When I first came to this cabin, it was engulfed in brush. Willows, white spruce and balsam poplar trees told the story of a somewhat abandoned dwelling. I spent time prior to moving in cutting some of these trees, but it wasn't until I moved in that I went at this task with full force. At first, I used a chainsaw lent to me by a friend, quickly felling trees, but spending what seemed to be too much time refueling, reoiling and messing with the chain. There was also a vague uneasiness I felt cutting down these trees with such ease. I eventually switched and finished the task with a crosscut saw. My work became much less hurried, partly due to the increased physical exertion and partly to the decreased level of noise. I'd pause to watch the gray jays or ravens pass by overhead or hear a squirrel chattering away on a nearby tree. My work became a lot safer as well. Much to my dismay, I was sometimes careless with the chainsaw, finding it way too close to comfort to one of my legs in some instance and on the worst occasion grabbing my jeans and tearing up the denim near my knee.

Transportation is one category where I haven't had any significant issues. I am in no rush to go anywhere most of the time but for faster travel I purchased a bike. Due to more snafus, this time with regards to shipping, the bike I purchased ended up being sold to someone else. I was graciously lent a bike by a neighbor here. I rarely use it but on election day I decided to ride down and visit some friends at the other town 11 miles distant. I crossed the frozen river and took a trail to a service road that passes by the other town. From there I enjoyed riding through 4 in of snow towards the fading sun as it began to dip behind the mountains. Not wanting to watch the election, I rode back shortly after arriving. Night had fallen and with it a dropping temperature. I rode back on the main road this time pulling off into the ditch every 10 minutes or so when traffic would pass by. The temperature on the way there was 5 above and on the way back it was 5 below zero (F). I was way too warm on the way there and plenty warm on the way home. Arctic biking equals huge success.

One could say my biggest accomplishment so far during this time would be in regard to water. I live 300 meters from the river. My initial plan was to haul water from the river throughout the winter for my needs (This is normal in rural Alaska). After hauling water on a few occasions, the romanticism of this ritual began to lose its appeal. The rivers freeze up here in mid October and I found myself sprawled out on the edge of the shore ice, trying to time dipping my jug into the river with the coming and going of the large ice floes before hauling the water back in two 5 gallon jugs at 0 F (-17 C) So eventually, I decided to dig a well, underneath my root cellar. I thought this would be a quick and easy project and I'd be pumping water in a few days. After digging and maneuvering around frozen gravel for a few days I found out how wrong I was. Thanks to help from others,in the form of tools and muscle, the project involved less drudgery than it otherwise would have. Ultimately, we dug to 9.5 feet before driving the pipe another 6 ft. It took a day before water actually came out as dirt seemed to clog up the filters of the point. A couple hundred or so silty gallons later, I now have some of the purest water in the world on demand. And what a luxury that is.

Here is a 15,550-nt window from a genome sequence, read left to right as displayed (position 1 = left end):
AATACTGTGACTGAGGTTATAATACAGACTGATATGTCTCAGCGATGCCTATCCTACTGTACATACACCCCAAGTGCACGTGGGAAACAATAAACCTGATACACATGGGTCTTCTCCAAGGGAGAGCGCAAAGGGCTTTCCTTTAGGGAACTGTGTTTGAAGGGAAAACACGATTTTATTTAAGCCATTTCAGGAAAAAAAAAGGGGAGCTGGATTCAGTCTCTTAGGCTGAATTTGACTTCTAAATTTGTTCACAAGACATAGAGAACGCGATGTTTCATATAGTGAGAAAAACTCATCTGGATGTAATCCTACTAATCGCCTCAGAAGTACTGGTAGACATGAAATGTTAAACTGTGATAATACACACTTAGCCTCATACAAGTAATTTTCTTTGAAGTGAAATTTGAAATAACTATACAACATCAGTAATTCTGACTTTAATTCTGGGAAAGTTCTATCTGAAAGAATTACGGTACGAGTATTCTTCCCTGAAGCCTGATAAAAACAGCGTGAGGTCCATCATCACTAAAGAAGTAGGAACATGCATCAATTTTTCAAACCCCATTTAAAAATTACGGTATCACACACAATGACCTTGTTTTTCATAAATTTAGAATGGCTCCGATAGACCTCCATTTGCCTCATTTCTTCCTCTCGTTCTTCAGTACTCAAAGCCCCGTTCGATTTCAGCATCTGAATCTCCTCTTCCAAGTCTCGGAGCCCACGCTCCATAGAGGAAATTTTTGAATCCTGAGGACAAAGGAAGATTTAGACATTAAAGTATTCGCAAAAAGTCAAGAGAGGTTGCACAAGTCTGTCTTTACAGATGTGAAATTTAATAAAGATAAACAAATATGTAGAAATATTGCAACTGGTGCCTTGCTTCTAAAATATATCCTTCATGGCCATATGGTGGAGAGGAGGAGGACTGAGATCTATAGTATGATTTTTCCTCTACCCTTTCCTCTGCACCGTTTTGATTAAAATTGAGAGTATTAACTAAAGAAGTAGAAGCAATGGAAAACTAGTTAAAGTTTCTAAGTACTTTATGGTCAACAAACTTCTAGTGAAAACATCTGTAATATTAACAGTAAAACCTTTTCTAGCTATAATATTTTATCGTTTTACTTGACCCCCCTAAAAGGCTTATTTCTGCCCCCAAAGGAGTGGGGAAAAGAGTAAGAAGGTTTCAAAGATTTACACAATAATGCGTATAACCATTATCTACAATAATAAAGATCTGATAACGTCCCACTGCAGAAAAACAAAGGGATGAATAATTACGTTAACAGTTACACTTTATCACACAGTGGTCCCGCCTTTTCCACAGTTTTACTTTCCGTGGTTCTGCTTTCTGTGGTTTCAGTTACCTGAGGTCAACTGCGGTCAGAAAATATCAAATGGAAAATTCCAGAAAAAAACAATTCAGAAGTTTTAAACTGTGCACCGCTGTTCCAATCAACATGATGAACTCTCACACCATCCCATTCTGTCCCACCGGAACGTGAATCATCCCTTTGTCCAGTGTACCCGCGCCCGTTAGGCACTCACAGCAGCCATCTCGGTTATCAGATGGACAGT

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Method to getting water pre-well

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After

All that aside, my life here is simple. Most days follow a typical script of reading/ listening to podcasts, walking/skiing, and visiting others. And although I live in a “town” of 11 people (including myself), most of my time is spent alone. Do I get lonely? Sometimes, yes. The long nights can be hard at this time of year. The sun is down behind the mountains by 2:30 PM, it's dark by 4 PM and not light again until 10 am. A companion to break the monotony of the nights would be nice, but doesn't appear to be likely anytime soon. I make up a different demographic here than most. The rest of the residents either make up a couple or a family. The median age is in the upper 50s. This results in most evenings spent by myself. I'm not a hermit, I enjoy spending time with other people. I visit or hike with others often. Some days I spend all day with multiple people, other days it's just me.

This abundant time to myself provides for a lot of thinking yielding big questions with not many answers. A lot of it centers around defining success for myself, something that many on here wrestle with. I'm pursuing a life that is alien and undesired to most of the western world today, including many of my peers. Most of the world is running towards the cities, where I am about as far away from them as you can get. The western world is pursuing more ease and a Wall-E esque way of life, while I seem to be making things increasingly tougher for myself. I live without internet, phone or a car. For the most part, I dislike motors. I dream of building a sod igloo, sleeping on caribou skins and hunting, gathering and growing the vast majority of my food. I'm striving for a lifestyle that has been almost all but abandoned. I try to find reassurances where I can a midst the social pressures of the pervasive urban, consumerist life. As almost always, I'm not entirely sure where I'm going, but the journey is pretty enjoyable so far.

Image
A little ways up the valley from me

ImageThis was a really cool experience that occurred on a hike a few weeks ago. A friend and I were going to hike a distant mountain. Plans changed, and we went up a different mountain where we saw these sheep on top. As we approached the top, the sheep showed no signs of leaving and ultimately didn't. We made our way right to the top and got within about 30 meters of these 7 sheep. 2 adult rams, 4 ewes and a lamb. Quite the unique event